- Dallas-area Navarro College rejected applications from Nigerian students, saying that the community college was “not accepting international students from countries with confirmed Ebola cases,” though they have since cited other reasons for the rejections.
Fear of Ebola is testing commitment to internationalisation, and international mobility in particular, at some institutions.
“For now, the greatest immediate effect on international academic exchange from the Ebola crisis will probably be a slowdown in the flow of students from the United States and other countries to West Africa,” says the Washington Post. “Now academic visits have been suspended as US authorities are warning against all nonessential travel to Liberia, Guinea and Sierra Leone.”
According to the Institute of International Education (IIE), in the 2011/12 academic year, 3,126 students from the US went to West Africa to study (e.g., 2,190 to Ghana, 122 to Sierra Leone, 83 to Liberia, 23 to Nigeria, and 4 to Guinea).
The IIE also reports that in 2012/13, there were 14,452 students from 17 West African nations enrolled at US colleges and universities, with the largest numbers as follows:
- Nigeria (7,316);
- Ghana (2,863);
- Ivory Coast (980);
- Liberia (172);
- Sierra Leone (123);
- Guinea (79).
Countering fear with facts
A recent item in Wired magazine explains, “Ebola is very unlikely to be a problem or cause a major outbreak [in the US]. One of the main reasons is that it is not as easily transmitted as other diseases. It does not travel through the air like influenza – to be infected you must come into contact with fluids from an infected person.”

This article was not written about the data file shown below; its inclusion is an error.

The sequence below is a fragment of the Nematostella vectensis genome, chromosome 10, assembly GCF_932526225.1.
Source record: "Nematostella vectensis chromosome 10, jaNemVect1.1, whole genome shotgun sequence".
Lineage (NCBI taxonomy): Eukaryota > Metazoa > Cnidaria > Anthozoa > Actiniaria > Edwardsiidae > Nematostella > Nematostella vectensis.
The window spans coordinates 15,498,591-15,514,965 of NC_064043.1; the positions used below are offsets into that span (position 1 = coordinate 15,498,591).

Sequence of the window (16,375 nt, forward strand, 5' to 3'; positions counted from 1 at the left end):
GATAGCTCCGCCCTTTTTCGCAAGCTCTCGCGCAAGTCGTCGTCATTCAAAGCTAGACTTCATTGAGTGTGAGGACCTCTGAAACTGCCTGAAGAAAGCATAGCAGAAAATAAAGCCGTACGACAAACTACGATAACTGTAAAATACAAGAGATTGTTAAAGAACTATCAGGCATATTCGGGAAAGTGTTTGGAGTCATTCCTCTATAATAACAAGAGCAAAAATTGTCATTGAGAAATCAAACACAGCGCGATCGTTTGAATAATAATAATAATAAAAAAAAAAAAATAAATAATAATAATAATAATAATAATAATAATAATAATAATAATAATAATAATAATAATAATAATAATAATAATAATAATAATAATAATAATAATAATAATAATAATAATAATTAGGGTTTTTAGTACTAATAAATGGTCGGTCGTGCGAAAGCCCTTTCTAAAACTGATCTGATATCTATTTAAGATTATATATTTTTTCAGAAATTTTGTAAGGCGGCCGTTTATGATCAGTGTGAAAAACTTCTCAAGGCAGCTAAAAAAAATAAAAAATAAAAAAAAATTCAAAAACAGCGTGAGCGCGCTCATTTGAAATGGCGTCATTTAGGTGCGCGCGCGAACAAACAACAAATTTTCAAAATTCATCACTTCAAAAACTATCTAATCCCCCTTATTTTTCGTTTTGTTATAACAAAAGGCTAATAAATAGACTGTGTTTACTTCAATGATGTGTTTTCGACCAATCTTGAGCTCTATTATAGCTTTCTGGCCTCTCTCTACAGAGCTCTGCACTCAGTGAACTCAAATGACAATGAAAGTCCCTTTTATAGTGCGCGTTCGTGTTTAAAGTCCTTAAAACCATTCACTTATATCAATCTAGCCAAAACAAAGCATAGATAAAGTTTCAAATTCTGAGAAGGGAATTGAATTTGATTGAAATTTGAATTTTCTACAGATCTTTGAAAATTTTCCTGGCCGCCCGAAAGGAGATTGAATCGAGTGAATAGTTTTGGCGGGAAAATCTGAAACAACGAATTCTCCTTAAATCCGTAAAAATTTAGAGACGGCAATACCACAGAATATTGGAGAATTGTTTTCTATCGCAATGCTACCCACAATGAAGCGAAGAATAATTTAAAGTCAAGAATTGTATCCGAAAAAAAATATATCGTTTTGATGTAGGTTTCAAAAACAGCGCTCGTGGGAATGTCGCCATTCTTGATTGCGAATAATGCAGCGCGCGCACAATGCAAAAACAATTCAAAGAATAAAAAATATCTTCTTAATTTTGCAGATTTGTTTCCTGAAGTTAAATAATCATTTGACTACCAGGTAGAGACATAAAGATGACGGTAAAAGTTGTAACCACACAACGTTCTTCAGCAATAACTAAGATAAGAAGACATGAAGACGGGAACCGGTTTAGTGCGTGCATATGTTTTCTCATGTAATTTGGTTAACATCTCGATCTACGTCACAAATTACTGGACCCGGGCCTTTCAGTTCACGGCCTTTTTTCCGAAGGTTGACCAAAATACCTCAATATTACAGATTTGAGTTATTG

Other key facts:
- The time between contact with an infected person and the time that Ebola symptoms first appear ranges from two to 21 days.
- As a public health advisory from the British government adds, “Any persons arriving… from any of the affected countries, and who are free of symptoms, are not infectious and there should be no restrictions on their education or normal activities.”
A number of public health bodies have now issued official recommendations or requirements with respect to Ebola.
The British government has released specific guidance for education institutions and advises that the risk of Ebola arriving in the UK is low. The UK bulletin also provides detailed advice with respect to monitoring and responding to any Ebola-like symptoms.
Similarly, the CDC has issued specific guidance for institutions in the US. As in the UK, the CDC does not recommend restrictions on enrolling or hosting African students but does advise “risk assessments and monitoring for those who have recently returned to the US from Ebola-affected countries.”
The CDC also recommends the suspension of travel to Guinea, Liberia, and Sierra Leone, but, in keeping with the British recommendations on this point, the CDC does not consider it necessary that colleges isolate or quarantine students or staff based on travel history alone.
More broadly, the CDC has now introduced an active monitoring programme, though which anyone recently returned from Guinea, Liberia, or Sierra Leone will be required to undergo mandatory temperature checks for 21 days after returning to the US.
While so far avoiding an outright travel ban to affected countries, the CDC has also recommended against non-essential travel to the most-afflicted countries. A number of institutions, however, have imposed bans on staff or student travel to West Africa.